Mariam Taha Thompson, 62, formerly of Rochester, Minnesota, was sentenced to 23 years in prison for providing classified national defense information to aid a foreign government. As part of her guilty plea on March 26, Thompson admitted that she believed that the classified national defense information that she handed over to a Lebanese citizen would be delivered to Lebanese Hezbollah, according to a statement by the U.S. Justice Department.
"Thompson’s sentence reflects the seriousness of her violation of the trust of the American people, of the human sources she jeopardized and of the troops who worked at her side as friends and colleagues," said Assistant Attorney General John C. Demers for the Justice Department’s National Security Division. "That Thompson passed our nation’s sensitive secrets to someone whom she knew had ties to Lebanese Hezbollah made her betrayal all the more serious. Thompson’s sentence should stand as a clear warning to all clearance holders that violations of their oath to this country will not be taken lightly, especially when they put lives at risk."
According to court documents, Thompson worked as a linguist at an overseas U.S. military facility. Thompson admitted that, beginning in 2017, she started communicating with her handler using a video-chat feature on a secure text and voice messaging application. Over time, Thompson developed a romantic interest in her handler. Thompson learned that the handler had a family member who was in the Lebanese Ministry of the Interior, and that he had received a ring from Hassan Nasrallah, secretary-general of Lebanese Hezbollah.
In December 2019, while Thompson was assigned to a Special Operations Task Force facility in Iraq, the U.S. launched a series of airstrikes in Iraq against Kataib Hezbollah, an Iranian-backed foreign terrorist organization. These airstrikes culminated in a Jan. 3, 2020, strike that resulted in the death of the commander of the Quds Force of the Iranian Revolutionary Guard Corps, Qasem Suleimani, as well as the founder of Kataib Hezbollah, Abu Mahdi al-Muhandis.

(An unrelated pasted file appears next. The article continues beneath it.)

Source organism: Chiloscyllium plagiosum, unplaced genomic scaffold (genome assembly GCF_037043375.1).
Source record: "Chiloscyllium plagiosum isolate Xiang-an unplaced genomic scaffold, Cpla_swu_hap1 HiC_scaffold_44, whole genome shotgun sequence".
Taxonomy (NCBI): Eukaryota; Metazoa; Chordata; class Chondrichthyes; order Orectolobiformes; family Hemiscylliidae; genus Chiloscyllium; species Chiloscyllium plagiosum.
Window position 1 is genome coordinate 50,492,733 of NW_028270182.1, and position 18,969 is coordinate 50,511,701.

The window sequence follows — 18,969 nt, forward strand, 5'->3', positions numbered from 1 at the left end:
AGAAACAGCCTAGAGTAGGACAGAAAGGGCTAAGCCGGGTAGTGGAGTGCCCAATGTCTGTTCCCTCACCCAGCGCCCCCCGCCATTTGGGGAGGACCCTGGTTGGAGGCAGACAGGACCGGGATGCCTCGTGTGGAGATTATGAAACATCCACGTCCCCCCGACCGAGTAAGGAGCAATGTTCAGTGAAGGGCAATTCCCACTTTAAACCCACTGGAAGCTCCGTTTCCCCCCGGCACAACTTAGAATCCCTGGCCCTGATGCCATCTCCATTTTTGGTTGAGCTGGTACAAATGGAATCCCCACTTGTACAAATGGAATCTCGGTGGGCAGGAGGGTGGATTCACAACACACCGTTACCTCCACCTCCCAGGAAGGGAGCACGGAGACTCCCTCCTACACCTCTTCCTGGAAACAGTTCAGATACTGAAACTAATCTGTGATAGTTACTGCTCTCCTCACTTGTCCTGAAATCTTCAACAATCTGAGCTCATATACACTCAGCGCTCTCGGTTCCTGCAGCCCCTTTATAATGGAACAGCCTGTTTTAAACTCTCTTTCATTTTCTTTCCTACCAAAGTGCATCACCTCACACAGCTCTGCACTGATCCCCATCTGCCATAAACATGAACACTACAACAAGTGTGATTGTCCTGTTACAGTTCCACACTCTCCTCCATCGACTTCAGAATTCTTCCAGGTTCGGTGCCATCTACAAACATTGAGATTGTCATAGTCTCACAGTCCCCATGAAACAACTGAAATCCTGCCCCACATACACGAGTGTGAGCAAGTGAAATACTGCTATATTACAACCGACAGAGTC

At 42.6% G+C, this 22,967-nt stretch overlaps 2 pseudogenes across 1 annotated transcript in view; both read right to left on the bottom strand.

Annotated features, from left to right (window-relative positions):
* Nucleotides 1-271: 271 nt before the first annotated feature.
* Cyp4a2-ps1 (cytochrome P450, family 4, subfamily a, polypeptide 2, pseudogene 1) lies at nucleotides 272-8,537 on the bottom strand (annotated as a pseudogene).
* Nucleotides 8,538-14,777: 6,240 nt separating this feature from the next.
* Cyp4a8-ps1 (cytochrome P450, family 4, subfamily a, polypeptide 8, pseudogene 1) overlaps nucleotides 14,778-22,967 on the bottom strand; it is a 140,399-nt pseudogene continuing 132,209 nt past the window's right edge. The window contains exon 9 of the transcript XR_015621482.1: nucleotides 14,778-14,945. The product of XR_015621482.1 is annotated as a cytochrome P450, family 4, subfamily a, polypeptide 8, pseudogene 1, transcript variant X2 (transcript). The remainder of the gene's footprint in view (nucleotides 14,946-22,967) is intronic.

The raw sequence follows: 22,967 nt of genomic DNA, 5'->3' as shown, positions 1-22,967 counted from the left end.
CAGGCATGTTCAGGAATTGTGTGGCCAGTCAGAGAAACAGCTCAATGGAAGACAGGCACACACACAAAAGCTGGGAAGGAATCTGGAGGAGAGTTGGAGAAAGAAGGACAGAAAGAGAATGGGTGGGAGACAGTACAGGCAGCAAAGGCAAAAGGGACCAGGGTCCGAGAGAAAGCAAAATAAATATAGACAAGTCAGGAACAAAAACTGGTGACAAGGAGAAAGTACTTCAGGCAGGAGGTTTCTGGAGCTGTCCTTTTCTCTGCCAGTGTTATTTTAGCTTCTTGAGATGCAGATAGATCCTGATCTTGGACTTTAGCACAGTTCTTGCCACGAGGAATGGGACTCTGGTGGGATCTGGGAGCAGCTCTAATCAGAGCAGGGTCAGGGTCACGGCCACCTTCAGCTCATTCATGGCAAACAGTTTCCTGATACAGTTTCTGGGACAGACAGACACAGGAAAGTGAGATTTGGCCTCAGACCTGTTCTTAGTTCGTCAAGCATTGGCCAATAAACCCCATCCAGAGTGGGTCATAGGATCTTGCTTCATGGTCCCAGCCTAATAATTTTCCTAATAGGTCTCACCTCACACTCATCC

Following Suleimani’s death, the handler began asking Thompson to provide "them" with information about the human assets who helped the U.S. assassinate Suleimani. Thompson admitted that she understood "them" to be Lebanese Hezbollah, including a military commander in the organization.
After receiving this request for information in early January 2020, Thompson began accessing dozens of files concerning human intelligence sources, including true names, personal identification data, background information and photographs of the human assets, as well as operational details about the assets. Thompson used several techniques to transfer this information to the handler, who told her that his contacts were pleased with the information and that the Lebanese Hezbollah commander wanted to meet Thompson when she came to Lebanon.
When she was arrested by the FBI on Feb. 27, 2020, Thompson had used her access to classified information to provide her handler with the identities of at least eight clandestine human assets, at least 10 U.S. targets, and multiple tactics, techniques and procedures. Thompson intended and had reason to believe that this classified national defense information would be used to the injury of the United States and to the advantage of Lebanese Hezbollah, the Justice Department said.